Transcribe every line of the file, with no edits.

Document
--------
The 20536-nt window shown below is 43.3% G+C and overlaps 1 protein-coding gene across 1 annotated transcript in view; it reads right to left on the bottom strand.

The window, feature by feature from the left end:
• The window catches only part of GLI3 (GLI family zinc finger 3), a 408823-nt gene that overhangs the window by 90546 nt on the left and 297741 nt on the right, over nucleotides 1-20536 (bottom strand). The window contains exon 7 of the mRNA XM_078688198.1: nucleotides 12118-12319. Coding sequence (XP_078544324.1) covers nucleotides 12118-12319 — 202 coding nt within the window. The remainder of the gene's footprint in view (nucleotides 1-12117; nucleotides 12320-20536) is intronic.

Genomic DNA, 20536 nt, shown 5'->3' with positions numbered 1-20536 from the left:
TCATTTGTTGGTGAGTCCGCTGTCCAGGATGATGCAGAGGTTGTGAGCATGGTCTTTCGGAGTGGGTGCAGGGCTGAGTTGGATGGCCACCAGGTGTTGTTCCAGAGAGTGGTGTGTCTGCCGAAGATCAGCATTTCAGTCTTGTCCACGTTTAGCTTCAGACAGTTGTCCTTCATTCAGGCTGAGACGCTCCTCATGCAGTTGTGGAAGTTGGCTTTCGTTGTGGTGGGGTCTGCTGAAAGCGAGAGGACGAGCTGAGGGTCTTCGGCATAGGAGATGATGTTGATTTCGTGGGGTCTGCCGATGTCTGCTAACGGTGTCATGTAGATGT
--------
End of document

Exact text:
The 20536-nt window shown below is 43.3% G+C and overlaps 1 protein-coding gene across 1 annotated transcript in view; it reads right to left on the bottom strand.

The window, feature by feature from the left end:
• The window catches only part of GLI3 (GLI family zinc finger 3), a 408823-nt gene that overhangs the window by 90546 nt on the left and 297741 nt on the right, over nucleotides 1-20536 (bottom strand). The window contains exon 7 of the mRNA XM_078688198.1: nucleotides 12118-12319. Coding sequence (XP_078544324.1) covers nucleotides 12118-12319 — 202 coding nt within the window. The remainder of the gene's footprint in view (nucleotides 1-12117; nucleotides 12320-20536) is intronic.

Genomic DNA, 20536 nt, shown 5'->3' with positions numbered 1-20536 from the left:
TCATTTGTTGGTGAGTCCGCTGTCCAGGATGATGCAGAGGTTGTGAGCATGGTCTTTCGGAGTGGGTGCAGGGCTGAGTTGGATGGCCACCAGGTGTTGTTCCAGAGAGTGGTGTGTCTGCCGAAGATCAGCATTTCAGTCTTGTCCACGTTTAGCTTCAGACAGTTGTCCTTCATTCAGGCTGAGACGCTCCTCATGCAGTTGTGGAAGTTGGCTTTCGTTGTGGTGGGGTCTGCTGAAAGCGAGAGGACGAGCTGAGGGTCTTCGGCATAGGAGATGATGTTGATTTCGTGGGGTCTGCCGATGTCTGCTAACGGTGTCATGTAGATGT